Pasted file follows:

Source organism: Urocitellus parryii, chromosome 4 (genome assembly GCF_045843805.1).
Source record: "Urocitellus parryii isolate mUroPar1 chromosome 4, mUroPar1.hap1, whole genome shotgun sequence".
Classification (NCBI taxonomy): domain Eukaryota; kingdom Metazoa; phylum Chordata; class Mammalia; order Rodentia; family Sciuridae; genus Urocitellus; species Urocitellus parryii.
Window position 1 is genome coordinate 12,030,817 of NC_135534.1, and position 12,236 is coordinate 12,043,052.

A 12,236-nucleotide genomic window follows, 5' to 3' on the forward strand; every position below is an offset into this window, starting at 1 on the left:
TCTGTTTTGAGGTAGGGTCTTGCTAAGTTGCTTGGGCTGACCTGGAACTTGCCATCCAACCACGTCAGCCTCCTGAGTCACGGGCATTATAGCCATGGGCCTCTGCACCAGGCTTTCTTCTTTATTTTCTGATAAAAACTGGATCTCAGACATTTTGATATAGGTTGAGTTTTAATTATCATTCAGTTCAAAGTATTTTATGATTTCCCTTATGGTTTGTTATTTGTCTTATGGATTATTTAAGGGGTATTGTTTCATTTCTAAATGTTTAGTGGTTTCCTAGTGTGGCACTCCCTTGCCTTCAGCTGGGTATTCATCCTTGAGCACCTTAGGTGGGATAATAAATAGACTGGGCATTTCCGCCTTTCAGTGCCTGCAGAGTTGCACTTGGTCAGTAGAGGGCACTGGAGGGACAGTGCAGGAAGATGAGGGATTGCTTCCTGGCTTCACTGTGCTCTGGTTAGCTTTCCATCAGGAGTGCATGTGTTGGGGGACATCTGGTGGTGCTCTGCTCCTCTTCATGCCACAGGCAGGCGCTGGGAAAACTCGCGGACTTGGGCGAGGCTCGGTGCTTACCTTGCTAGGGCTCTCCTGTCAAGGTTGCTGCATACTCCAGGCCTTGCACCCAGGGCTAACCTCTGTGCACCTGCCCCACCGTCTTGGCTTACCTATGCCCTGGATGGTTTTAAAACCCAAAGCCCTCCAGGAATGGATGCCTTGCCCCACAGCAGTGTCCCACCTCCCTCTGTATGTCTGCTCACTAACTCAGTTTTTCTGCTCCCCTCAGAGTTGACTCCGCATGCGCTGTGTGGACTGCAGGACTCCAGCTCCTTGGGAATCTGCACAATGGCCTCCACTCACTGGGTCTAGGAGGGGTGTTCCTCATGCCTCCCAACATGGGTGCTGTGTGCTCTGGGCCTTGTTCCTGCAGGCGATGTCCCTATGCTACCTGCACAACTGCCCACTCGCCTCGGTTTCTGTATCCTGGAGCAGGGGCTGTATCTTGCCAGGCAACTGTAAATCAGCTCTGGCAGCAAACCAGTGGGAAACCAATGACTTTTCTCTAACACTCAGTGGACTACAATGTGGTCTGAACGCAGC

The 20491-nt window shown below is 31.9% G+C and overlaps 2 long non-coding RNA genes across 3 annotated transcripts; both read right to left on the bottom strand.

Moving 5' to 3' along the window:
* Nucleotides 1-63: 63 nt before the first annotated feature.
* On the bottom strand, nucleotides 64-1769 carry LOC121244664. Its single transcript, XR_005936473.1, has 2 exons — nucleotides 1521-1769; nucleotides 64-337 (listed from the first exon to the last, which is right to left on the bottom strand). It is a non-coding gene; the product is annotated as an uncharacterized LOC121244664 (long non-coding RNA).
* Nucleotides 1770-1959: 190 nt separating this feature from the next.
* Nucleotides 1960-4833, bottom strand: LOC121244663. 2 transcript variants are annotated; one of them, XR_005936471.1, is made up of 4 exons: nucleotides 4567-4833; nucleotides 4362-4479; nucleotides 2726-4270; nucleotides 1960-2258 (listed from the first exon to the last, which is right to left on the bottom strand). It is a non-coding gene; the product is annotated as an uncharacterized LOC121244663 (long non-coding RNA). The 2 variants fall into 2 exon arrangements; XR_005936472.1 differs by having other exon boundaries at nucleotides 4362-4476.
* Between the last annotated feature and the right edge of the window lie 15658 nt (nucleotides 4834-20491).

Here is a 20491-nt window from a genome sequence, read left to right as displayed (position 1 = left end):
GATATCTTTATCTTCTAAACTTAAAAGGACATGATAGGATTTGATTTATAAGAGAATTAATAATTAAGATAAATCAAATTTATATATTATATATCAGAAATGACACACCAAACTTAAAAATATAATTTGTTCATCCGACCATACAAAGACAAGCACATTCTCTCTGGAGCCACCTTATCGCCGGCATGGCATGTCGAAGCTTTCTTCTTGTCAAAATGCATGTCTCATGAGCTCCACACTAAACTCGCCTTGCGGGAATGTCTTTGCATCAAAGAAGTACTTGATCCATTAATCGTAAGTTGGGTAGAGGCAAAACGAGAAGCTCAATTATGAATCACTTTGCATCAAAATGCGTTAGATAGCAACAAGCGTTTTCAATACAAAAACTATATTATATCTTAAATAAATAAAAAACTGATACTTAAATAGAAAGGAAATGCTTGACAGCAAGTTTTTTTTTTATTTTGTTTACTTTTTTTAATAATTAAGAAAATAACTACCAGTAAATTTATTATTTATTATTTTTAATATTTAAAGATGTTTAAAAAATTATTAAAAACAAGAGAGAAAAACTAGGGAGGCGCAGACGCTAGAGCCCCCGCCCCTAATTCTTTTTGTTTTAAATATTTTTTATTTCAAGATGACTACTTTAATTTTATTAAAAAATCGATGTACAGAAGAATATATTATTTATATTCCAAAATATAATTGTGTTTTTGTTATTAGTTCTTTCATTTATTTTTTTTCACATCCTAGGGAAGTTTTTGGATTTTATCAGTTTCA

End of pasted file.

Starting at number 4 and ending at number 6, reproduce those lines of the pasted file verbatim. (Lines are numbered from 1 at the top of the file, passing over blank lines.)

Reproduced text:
Window position 1 is genome coordinate 12,030,817 of NC_135534.1, and position 12,236 is coordinate 12,043,052.

A 12,236-nucleotide genomic window follows, 5' to 3' on the forward strand; every position below is an offset into this window, starting at 1 on the left:
TCTGTTTTGAGGTAGGGTCTTGCTAAGTTGCTTGGGCTGACCTGGAACTTGCCATCCAACCACGTCAGCCTCCTGAGTCACGGGCATTATAGCCATGGGCCTCTGCACCAGGCTTTCTTCTTTATTTTCTGATAAAAACTGGATCTCAGACATTTTGATATAGGTTGAGTTTTAATTATCATTCAGTTCAAAGTATTTTATGATTTCCCTTATGGTTTGTTATTTGTCTTATGGATTATTTAAGGGGTATTGTTTCATTTCTAAATGTTTAGTGGTTTCCTAGTGTGGCACTCCCTTGCCTTCAGCTGGGTATTCATCCTTGAGCACCTTAGGTGGGATAATAAATAGACTGGGCATTTCCGCCTTTCAGTGCCTGCAGAGTTGCACTTGGTCAGTAGAGGGCACTGGAGGGACAGTGCAGGAAGATGAGGGATTGCTTCCTGGCTTCACTGTGCTCTGGTTAGCTTTCCATCAGGAGTGCATGTGTTGGGGGACATCTGGTGGTGCTCTGCTCCTCTTCATGCCACAGGCAGGCGCTGGGAAAACTCGCGGACTTGGGCGAGGCTCGGTGCTTACCTTGCTAGGGCTCTCCTGTCAAGGTTGCTGCATACTCCAGGCCTTGCACCCAGGGCTAACCTCTGTGCACCTGCCCCACCGTCTTGGCTTACCTATGCCCTGGATGGTTTTAAAACCCAAAGCCCTCCAGGAATGGATGCCTTGCCCCACAGCAGTGTCCCACCTCCCTCTGTATGTCTGCTCACTAACTCAGTTTTTCTGCTCCCCTCAGAGTTGACTCCGCATGCGCTGTGTGGACTGCAGGACTCCAGCTCCTTGGGAATCTGCACAATGGCCTCCACTCACTGGGTCTAGGAGGGGTGTTCCTCATGCCTCCCAACATGGGTGCTGTGTGCTCTGGGCCTTGTTCCTGCAGGCGATGTCCCTATGCTACCTGCACAACTGCCCACTCGCCTCGGTTTCTGTATCCTGGAGCAGGGGCTGTATCTTGCCAGGCAACTGTAAATCAGCTCTGGCAGCAAACCAGTGGGAAACCAATGACTTTTCTCTAACACTCAGTGGACTACAATGTGGTCTGAACGCAGC